To mark the 160th anniversary of the abolition of serfdom in Russia, a virtual exhibition of one document from the collection of the Archives of the St. Petersburg Institute of the Russian Academy of Sciences opens, and presents the album “Deputies of the provincial noble committees on the peasant issue of the second invitation to Petersburg in 1860”. (The highest announcement of the Manifesto took place in St. Petersburg on March 17, 1861).
The unique exhibit presented at the exhibition illustrates one of the most important stages in the preparation of the peasant reform – the activities of the provincial noble committees on peasant affairs: this is from the collection of the Minins family, the album “Deputies of the provincial noble committees on the peasant business of the second invitation to St. Petersburg in 1860”. The album contains photographs of representatives of the provinces and regions of the Russian Empire who were members of the provincial committees for peasant affairs and who went to St. Petersburg in 1860 to work on draft documents on the abolition of serfdom.
St. Petersburg Institute of History of the Russian Academy of Sciences
and St. Petersburg Branch of the Archaeographic Commission of the Russian Academy of Sciences invites you to take part in the Readings in memory of academician N.P. Likhachev.
The readings will take place on April 14, 2021, begin at the Smolensk Orthodox Cemetery at 10.30 and continue at the House of N.P. Likhachev (7, Petrozavodskaya Street) at 14.00.
It will be possible to participate in the scientific meeting online. The link to the conference in Zoom will be published additionally.
On March 9, 2021 an expanded memorial session of the Academic Council of St. Petersburg Institute of History of the Russian Academy of Sciences was held, timed to the 90th anniversary of birth of Doctor of History, Academician of the Russian Academy of Sciences Boris Vasilievich Ananich.
GALART Publishing House has published a new book by. A. I. Rupasov “Diplomatic Profiles” ISBN 978-5-98747-050-3
The book deals with the biography issues of some of the Soviet and European diplomats who have passed away long ago and who played very different roles in the posts they happened to occupy. Soviet plenipotentiaries I.L. Lorentz, F.F. Raskolnikov, A.I. Svidersky, S.S. Aleksandrovsky, as well as their colleagues – the Finnish envoy Harry Holm, the Swedish envoy R. Sulman, the Polish envoy V. Grzybowski, lived in an extremely dynamic time, the transience of which prompted the manifestation of independence, sometimes to unjustified risk. The sketches presented in the book are not biographies, they are some touches to portraits against the background of complex diplomatic tasks being solved by these people.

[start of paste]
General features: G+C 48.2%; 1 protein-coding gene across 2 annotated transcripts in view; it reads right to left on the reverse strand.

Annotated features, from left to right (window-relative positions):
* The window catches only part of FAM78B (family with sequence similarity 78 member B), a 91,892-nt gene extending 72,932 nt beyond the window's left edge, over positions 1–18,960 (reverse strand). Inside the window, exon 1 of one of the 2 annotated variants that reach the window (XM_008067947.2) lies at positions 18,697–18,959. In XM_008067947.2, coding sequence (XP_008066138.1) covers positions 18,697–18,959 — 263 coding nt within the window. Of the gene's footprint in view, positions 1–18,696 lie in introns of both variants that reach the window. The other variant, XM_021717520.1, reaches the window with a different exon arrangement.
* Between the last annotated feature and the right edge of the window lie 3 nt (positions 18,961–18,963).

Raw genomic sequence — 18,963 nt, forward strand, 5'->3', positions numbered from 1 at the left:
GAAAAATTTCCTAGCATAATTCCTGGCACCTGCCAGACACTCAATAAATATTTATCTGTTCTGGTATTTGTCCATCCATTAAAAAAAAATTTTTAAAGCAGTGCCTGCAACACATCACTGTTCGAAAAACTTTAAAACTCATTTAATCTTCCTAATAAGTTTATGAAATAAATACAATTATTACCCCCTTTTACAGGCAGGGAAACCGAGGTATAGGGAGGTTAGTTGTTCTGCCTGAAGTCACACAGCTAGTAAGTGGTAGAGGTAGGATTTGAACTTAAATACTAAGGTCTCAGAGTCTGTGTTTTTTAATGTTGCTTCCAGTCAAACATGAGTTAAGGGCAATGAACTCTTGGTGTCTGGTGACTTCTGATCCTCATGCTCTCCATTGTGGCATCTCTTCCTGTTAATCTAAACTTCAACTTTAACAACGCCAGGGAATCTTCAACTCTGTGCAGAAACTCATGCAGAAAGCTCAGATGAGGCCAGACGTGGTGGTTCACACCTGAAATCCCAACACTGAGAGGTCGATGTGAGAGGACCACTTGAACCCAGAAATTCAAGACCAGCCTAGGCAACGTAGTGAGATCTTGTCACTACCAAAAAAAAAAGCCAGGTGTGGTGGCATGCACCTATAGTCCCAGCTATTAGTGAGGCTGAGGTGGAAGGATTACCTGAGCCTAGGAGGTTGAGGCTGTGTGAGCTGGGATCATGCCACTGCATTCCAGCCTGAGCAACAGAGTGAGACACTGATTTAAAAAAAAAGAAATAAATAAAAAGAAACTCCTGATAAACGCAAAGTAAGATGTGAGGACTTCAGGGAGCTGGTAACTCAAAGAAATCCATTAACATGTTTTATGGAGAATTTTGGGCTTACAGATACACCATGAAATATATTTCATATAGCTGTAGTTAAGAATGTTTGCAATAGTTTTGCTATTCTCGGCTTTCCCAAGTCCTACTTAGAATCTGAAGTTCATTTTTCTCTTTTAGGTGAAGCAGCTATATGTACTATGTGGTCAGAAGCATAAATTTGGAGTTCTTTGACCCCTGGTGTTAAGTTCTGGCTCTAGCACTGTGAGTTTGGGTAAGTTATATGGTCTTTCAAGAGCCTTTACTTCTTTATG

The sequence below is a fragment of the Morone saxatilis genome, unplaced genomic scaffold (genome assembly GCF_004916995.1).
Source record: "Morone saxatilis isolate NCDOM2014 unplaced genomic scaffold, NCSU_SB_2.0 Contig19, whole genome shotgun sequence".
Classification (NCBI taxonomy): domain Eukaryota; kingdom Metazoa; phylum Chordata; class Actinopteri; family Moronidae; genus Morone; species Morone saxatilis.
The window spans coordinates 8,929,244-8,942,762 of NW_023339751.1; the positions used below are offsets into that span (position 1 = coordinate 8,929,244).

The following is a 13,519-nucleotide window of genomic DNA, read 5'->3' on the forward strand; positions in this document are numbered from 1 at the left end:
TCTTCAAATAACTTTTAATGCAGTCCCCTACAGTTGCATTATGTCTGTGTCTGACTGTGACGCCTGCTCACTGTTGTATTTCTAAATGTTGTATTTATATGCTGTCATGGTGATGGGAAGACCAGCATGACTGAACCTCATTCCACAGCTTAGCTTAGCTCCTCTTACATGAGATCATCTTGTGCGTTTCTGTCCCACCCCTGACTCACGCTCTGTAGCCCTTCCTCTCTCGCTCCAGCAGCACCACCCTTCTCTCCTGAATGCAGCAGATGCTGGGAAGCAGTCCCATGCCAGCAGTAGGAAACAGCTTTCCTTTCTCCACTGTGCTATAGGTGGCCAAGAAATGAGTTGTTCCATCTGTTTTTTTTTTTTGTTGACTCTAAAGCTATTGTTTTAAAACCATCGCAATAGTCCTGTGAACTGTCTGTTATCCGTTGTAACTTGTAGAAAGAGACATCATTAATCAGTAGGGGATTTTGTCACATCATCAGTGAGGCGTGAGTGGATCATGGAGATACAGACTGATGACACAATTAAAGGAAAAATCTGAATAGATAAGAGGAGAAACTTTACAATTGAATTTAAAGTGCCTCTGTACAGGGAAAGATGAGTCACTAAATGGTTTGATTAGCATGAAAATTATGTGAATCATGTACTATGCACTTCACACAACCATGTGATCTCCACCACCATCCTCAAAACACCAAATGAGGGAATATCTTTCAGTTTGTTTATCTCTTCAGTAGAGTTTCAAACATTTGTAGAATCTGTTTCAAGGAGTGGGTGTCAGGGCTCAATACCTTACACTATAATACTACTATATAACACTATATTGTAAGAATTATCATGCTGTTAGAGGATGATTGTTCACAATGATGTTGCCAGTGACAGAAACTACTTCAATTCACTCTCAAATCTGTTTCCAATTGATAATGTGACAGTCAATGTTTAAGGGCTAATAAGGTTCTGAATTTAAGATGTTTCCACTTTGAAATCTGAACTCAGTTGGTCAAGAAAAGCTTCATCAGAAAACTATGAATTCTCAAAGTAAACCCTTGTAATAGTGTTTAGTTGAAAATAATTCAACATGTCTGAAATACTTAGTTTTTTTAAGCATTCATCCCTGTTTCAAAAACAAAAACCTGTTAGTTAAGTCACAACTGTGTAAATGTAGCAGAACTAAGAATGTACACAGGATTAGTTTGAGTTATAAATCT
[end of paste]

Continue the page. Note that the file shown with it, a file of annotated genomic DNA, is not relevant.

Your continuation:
The publishing house “PA Tribunsky” has published another volume from the series “Recent Russian History: Research and Documents” N.N. Platonova. Diary (1889-1921). Vol. 12. Introduction article by E.A. Rostovtsev, A.N. Tsamutali. ISBN 978-5-94473-021-3
The scientific edition of the diary of Nadezhda Nikolaevna Platonova (1861-1928) – the wife of the famous historian, professor of St. Petersburg University, academician Sergei Fedorovich Platonov is presented to the reader. Nadezhda Nikolaevna, a graduate of the Bestuzhev Courses, was not just “married” to a famous scientist, she was in the full sense of the word his assistant, associate and like-minded person, and her own works left a noticeable mark on historical science. The diary covers the period from the late 1880s to the early 1920s and is a valuable source both on the history of science and academic life of St. Petersburg (Petrograd), and everyday life, the life of the intelligentsia at the turn of the 19th-20th centuries. One of the central themes of N.N. Platonova – the relationship between power and society in Russia. The text clearly reflects the violent social cataclysms of the first decades of the 20th century – revolutions, World War I and the Civil War, the end of the old regime, the beginning of the process of Sovietization of Russian higher education. Leading representatives of the intellectual and political elite of the empire, and then of the new, Soviet Russia, appear in different focus on the pages of the diary.
The publication will be interesting not only for historians, but also for everyone interested in culture, everyday life, and the atmosphere of life of Russian society in the late 19th – early 20th centuries.